A lot of people I know do not trust Sony/RCA concerning their treatment of Adam and his career. I don’t actually blame them. All of them want the best for the guy – so do I. And when they see other artists seem to get more attention or they see Adam not getting, say, another single off his album in the US – especially when he’s on his fifth or more in other countries – they get upset. I wanted SW released to, so I get it so, so much. And because we love him, and want everyone else to love him, and we want him to be the biggest pop star ever, and that means infinite label support, we want that, too. I want that, too.
I’m not an expert in this, though, and I don’t know the business at all, so I can’t actually tell if there was more they could do. I don’t think a label can do the impossible, though. Like they can’t sell what no one’s buying – although people are buying Adam. And I’m pretty darn sure they want to earn money.
So, perhaps they made a mistake in not releasing SW, or maybe they thought it would cost more money than it would earn at this point in the cycle. Just like they may have thought that the costs of shipping physical copies of the acoustic EP to stores and online store warehouses (and renting shelf space so late in the game in the brick and mortar stores) would not equal the return. And since they’re actually selling the tour DVD/CD in stores (granted, at a less fraught time of year, and granted, too, it’s not really something that can be sold digitally, but they could have restricted sales to the official site), it seems likely that they were wrong about that – and know they were wrong about that.
For SW, they probably made that decision at a point when they figured Adam would end his tour in September, instead of going around the world, and they may have assumed he’d do some writing on tour. I’m sure Adam thought he’d do some writing on tour, too. And when it became clear that things would be pushed off until February – made even more complicated by the Grammy nomination and possibly the changes in his personal life – it was too late to release SW. I, personally, think that releasing a song while Adam was out of the country, unable to make a video or do in-person promo, would have been a bad idea, but I’m even more likely to be wrong.
And labels are far from infallible. They back the wrong horse or they really do neglect someone unfairly. Projected earnings is an inexact science at best and so is popularity, and right now the record industry is in crisis with its major income stream – album sales – failing spectacularly in the face of piracy and the ability to buy individual tracks. People and corporations in crisis tend to make poor decisions. This, in fact, a legitimate worry – and as it happens, Sony itself is in management flux, which makes things even more problematic.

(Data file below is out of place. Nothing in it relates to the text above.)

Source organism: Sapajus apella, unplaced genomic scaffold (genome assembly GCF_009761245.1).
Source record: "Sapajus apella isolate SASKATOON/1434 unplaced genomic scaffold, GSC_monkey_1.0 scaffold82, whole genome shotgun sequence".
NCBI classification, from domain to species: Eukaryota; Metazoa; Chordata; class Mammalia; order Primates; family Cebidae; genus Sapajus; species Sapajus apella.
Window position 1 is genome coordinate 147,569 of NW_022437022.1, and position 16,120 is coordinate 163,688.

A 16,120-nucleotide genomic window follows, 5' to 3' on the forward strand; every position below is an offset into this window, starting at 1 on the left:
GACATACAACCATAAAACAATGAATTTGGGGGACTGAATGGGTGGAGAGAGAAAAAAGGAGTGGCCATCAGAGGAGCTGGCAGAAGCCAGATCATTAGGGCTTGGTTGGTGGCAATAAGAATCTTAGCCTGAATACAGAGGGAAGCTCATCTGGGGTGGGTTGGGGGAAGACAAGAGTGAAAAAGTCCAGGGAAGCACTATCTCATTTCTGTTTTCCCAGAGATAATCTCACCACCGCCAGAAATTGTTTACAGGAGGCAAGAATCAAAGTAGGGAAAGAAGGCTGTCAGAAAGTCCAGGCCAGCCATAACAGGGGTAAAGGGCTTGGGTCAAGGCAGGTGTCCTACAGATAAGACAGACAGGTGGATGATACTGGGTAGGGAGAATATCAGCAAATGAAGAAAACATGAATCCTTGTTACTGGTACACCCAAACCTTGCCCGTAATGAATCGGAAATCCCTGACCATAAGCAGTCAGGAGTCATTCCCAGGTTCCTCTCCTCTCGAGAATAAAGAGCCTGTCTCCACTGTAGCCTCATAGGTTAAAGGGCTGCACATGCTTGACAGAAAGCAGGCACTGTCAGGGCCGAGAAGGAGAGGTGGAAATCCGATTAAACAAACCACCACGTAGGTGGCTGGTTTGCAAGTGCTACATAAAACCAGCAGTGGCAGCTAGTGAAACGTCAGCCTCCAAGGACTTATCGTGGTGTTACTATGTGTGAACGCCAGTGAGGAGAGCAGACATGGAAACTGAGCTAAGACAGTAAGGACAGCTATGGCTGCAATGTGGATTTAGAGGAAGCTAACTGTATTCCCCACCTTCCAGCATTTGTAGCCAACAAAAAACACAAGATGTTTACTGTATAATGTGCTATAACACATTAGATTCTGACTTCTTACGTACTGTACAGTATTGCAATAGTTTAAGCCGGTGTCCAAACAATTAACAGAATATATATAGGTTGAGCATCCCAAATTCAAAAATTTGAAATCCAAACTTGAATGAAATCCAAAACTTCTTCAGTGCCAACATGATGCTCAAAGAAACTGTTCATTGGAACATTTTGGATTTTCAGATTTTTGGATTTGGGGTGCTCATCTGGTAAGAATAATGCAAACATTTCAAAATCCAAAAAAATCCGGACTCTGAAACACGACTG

So, yeah, not putting all my faith in the label because that doesn’t even make sense. I DO think they’re doing well by Adam, you understand. They’ve helped him parlay a single album into two top twenty hits (one top ten and platinum), FOUR videos, two dance remix EPs, an acoustic EP, a six month mostly sold out international tour and a concert cd/dvd – not to mention a Grammy nomination. That’s really a lot. They also supporting the Trevor project donation – not actually surprising since it won’t cost them a dime, will earn them some money and will make them look good.
But I do have a lot of faith for Adam’s career anyway. I’m putting that faith where I feel it belongs – on Adam himself. Not that Adam’s infallible – he’s made mistakes and mis-steps – but he’s smart and motivated and has no romantic illusions about the business. And he owns his mistakes, which means he also learns from them.
Now I know that artists rarely do get that much of a say in their production or their careers, especially new ones. This means it seems silly to put that much faith in a fairly new artist, BUT…